ChatGPT found guilty of fabricating cases and citations for a Manhattan lawyer's Federal...

I think chatgpt should be programmed to random give a 25% false answer rate to teach people to fact check

It's not like they're fact-checking without it. Too many people take somebody else's word for it, especially when they're some established institution, just because they have a job title, or some celebrity.
Yes. I ran the scaled-down chatgpt (gpt4all), which is only a 4GB neural network. I decided to give it exercise when I was at a friends watching movies -- so first I did some of the probing what it thought about it's sentience... if you asked one way, it gave a clearly canned response, if you asked another it was giving the troubling sorts of answers you've seen elsewhere. The fact that it uses 0 CPU time *except* when it's printing an answer does allay my concerns that it's sitting there "thinking" about things while waiting for the human to type in questions though.

Then I asked about the movie we were watching ( Cannibal Women in the Avocado Jungle of Death)-- it knew about that which was surprising because it was not exactly a high-profile movie. Asked about the actors and actresses, it knew about them. Asked it some car questions, it knew about them (got the year wrong by 4 years on one though!) How can it have this much info in 4GB? Then I asked about an actresses -- it completely fabricated a birthdate (making here probably 40 years older than she would have been to be given her age in this movie); a spread in playboy, and a movie career through the 1950s, 60s, and 70s -- I googled just in case there was an actress with a similar name, or any actress that had been in the movies listed (like, it got the name wrong but the facts right for SOME actress.) Nope! All hallucinations.

That's an issue with the current AIs -- they will not admit "I don't know", they will just make up an answer if they don't know. Given the legal precedent type info is usually paywalled, I suspect ChatGPT knows about the big cases (like if you asked about cases regarding segregation it would know Plessy vs. Ferguson upholding "seperate but equal" in the 1890s, and Brown vs. Board of Education abolishing it in the 1950s), but probably no info whatsoever about whatever random bits of case law. The term used by AI researchers is a hallucination, both for the "create an image of xyz from scratch", and the making up info (not just having a fact or two wrong, based on ChatGPT reading a source with a few facts wrong, but whole-sale making it up).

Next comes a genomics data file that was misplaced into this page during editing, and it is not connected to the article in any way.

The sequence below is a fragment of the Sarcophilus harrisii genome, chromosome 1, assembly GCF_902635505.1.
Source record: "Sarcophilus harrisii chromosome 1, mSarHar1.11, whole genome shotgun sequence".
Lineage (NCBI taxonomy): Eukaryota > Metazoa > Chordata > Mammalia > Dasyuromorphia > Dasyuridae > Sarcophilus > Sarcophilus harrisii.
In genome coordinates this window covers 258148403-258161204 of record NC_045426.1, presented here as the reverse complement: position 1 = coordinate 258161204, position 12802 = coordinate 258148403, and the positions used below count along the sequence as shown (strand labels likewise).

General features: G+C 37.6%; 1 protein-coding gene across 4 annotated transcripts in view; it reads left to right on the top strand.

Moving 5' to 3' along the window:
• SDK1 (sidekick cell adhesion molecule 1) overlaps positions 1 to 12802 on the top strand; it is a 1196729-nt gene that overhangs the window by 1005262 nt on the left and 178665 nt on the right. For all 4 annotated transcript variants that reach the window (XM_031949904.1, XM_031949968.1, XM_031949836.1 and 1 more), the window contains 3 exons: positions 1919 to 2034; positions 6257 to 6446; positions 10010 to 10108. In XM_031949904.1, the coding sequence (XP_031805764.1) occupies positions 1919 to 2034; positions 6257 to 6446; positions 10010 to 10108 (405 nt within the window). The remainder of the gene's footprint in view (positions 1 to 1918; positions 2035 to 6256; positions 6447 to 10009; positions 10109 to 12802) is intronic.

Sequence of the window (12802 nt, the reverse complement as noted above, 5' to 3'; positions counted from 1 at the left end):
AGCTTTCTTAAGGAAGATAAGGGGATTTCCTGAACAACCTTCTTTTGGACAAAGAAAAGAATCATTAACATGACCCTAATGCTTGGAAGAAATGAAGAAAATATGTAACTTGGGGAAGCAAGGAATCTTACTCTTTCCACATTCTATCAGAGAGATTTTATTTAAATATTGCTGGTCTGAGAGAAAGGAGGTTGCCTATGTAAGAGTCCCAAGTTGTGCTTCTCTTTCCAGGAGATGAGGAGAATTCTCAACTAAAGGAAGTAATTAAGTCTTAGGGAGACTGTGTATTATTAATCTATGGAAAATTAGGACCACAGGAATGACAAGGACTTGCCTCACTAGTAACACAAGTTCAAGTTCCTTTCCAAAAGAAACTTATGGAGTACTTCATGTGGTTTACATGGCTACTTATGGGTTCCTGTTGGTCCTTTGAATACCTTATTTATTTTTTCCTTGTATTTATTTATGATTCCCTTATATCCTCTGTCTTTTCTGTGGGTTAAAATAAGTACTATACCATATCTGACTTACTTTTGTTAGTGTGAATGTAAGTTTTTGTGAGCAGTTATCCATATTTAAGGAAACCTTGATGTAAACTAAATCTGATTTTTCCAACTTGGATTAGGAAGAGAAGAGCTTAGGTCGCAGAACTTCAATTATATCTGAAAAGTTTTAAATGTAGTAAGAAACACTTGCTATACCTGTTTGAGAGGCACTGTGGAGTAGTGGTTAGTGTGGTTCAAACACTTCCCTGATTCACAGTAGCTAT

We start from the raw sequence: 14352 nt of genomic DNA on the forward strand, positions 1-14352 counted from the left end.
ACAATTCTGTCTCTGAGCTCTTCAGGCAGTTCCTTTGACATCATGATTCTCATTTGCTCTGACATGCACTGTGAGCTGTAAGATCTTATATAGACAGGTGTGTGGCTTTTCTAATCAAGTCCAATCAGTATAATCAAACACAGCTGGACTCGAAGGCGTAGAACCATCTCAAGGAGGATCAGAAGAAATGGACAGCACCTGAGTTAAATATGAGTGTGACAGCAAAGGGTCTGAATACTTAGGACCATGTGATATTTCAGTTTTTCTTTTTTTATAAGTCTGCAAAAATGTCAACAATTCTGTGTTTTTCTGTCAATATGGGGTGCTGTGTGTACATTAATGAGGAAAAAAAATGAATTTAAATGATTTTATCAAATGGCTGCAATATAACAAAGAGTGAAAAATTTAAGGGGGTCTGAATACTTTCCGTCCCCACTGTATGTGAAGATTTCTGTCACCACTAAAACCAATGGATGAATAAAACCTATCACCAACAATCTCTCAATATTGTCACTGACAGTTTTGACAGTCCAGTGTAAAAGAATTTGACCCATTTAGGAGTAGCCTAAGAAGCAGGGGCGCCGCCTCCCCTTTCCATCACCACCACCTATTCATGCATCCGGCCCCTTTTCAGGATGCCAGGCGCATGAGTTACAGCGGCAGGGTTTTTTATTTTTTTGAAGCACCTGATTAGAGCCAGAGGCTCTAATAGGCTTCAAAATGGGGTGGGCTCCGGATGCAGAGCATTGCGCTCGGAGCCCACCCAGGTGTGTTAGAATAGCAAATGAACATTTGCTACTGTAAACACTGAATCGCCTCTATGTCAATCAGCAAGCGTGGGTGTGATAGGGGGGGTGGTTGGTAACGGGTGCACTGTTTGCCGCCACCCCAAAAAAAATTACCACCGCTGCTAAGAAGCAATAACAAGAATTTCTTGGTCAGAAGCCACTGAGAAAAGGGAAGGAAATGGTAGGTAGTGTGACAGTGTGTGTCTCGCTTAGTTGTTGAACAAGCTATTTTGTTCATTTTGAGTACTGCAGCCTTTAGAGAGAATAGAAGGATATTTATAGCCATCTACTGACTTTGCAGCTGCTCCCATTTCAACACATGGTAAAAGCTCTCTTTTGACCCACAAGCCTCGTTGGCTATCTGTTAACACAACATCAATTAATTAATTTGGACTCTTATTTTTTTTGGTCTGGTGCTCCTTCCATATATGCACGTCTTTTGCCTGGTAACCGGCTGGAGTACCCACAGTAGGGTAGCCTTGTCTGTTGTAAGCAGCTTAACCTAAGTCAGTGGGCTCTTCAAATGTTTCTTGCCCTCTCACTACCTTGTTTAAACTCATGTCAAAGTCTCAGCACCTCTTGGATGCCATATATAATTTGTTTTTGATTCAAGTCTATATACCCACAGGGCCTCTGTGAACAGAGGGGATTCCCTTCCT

I don't know if the AI knows what it doesn't know (as it were) either. I suspect if you said "Please answer 'I don't know' if you don't have information" would work, or if it just drops through "neurons" based on knowledge of similar topics and hallucinates an answer unaware it's actually being made up.
Thanks, any other references on how to engage this new tech and deploy privately?

How are you using it currently.

Much appreciated,
It's pretty easy to setup. Just download an installer from here (, follow the prompts as it downloads the software it needs, and then tell it to download a model. It will present to you a web UI that you can access on localhost:7860 in your web browser, or you can use an API to chat with the model.

A good starter model is this one: TheBloke/wizardLM-7B-GPTQ for Nvidia GPU based setup ( or TheBloke/wizardLM-7B-GGML for CPUs (, but there are better and bigger models out there. Make sure you check the license before using it in a commercial setting.